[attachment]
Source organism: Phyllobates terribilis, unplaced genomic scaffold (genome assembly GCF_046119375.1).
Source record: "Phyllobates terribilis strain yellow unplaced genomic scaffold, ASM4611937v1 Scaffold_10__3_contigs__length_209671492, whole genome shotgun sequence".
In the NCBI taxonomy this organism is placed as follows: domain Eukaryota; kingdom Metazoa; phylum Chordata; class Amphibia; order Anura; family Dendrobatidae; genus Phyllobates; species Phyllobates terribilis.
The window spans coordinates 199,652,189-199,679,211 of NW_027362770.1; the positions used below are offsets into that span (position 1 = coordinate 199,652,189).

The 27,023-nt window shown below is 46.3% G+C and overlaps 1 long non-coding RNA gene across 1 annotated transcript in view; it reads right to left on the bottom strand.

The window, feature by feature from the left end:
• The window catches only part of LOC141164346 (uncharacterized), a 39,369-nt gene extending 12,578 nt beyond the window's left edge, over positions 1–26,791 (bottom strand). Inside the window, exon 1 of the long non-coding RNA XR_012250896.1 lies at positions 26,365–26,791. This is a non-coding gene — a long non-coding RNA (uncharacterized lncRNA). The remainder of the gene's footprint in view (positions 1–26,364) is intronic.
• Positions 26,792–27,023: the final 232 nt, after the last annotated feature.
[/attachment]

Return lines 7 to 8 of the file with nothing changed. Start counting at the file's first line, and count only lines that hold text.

• The window catches only part of LOC141164346 (uncharacterized), a 39,369-nt gene extending 12,578 nt beyond the window's left edge, over positions 1–26,791 (bottom strand). Inside the window, exon 1 of the long non-coding RNA XR_012250896.1 lies at positions 26,365–26,791. This is a non-coding gene — a long non-coding RNA (uncharacterized lncRNA). The remainder of the gene's footprint in view (positions 1–26,364) is intronic.
• Positions 26,792–27,023: the final 232 nt, after the last annotated feature.